As sources of sustainable clothing go, Eastern European prisons are hardly the first to come to mind. But that assumption has been proven wrong by Heavy Eco, an eco-conscious and socially progressive fashion label that sells products designed and made by inmates in Estonian prisons.
Bags, iPad and computer sleeves and wallets are made from discarded billboards; t-shirts and underwear are made from organic cotton from India. The use of discarded billboard material isn't new to us; Target even made bags from its own advertisements.
Heavy Eco argues that social injustice and childhood difficulties are what led many of the involved inmates to prison in the first place. It donates 50% of its profits to "homeless and orphanage children," though it does not mention any specific charity or organization.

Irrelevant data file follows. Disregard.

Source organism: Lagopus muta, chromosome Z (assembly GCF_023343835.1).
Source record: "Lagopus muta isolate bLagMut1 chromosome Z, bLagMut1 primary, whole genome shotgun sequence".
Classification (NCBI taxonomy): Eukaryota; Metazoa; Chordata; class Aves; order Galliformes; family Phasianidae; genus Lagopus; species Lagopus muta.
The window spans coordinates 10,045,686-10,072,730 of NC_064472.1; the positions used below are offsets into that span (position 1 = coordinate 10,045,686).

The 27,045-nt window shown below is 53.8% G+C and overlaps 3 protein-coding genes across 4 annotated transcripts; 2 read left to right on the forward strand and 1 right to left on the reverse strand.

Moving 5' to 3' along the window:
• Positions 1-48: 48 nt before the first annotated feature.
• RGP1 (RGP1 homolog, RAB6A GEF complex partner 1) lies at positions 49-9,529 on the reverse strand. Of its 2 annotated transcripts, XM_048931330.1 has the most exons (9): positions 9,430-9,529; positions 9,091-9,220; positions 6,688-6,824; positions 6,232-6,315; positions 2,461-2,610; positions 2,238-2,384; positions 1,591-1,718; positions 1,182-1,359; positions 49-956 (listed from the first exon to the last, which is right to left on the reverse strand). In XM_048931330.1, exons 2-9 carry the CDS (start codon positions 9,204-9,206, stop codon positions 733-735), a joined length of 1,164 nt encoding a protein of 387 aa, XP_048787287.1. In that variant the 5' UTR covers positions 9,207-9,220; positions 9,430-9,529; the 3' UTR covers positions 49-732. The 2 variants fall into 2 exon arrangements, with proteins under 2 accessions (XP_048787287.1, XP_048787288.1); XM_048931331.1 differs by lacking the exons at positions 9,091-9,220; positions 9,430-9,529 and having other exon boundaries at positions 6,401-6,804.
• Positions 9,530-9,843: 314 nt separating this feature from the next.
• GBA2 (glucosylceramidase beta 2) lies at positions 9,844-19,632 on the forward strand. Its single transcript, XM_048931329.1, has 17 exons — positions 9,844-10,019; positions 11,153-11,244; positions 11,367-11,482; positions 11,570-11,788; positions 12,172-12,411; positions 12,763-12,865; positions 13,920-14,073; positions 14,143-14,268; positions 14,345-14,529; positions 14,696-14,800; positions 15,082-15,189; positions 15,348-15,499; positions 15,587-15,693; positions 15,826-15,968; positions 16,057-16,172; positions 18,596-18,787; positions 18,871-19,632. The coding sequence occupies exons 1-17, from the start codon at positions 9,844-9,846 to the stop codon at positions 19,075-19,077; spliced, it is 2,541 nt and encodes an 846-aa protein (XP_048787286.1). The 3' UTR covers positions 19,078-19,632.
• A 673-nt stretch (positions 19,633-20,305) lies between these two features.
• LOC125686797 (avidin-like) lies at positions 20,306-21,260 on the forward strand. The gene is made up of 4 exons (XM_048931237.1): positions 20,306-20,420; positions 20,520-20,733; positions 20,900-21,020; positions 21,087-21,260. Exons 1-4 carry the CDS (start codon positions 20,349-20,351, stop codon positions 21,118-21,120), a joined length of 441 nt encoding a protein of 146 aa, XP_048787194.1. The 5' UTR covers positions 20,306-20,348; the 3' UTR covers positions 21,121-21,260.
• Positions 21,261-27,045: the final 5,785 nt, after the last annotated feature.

As far as the inmates are concerned, Heavy Eco explains that they make the minimum wage (an EU regulation). Designing and making original clothing is an outlet for creativity and teaches job skills. At the very least, it's a way to kill time. The project was co-financed by the European Social Fund, the EU's employment support arm.
Heavy Eco just launched in the UK, where those looking to up their street credit can buy t-shirts for £33.27 ($53) and bags starting from £41.70 ($66).
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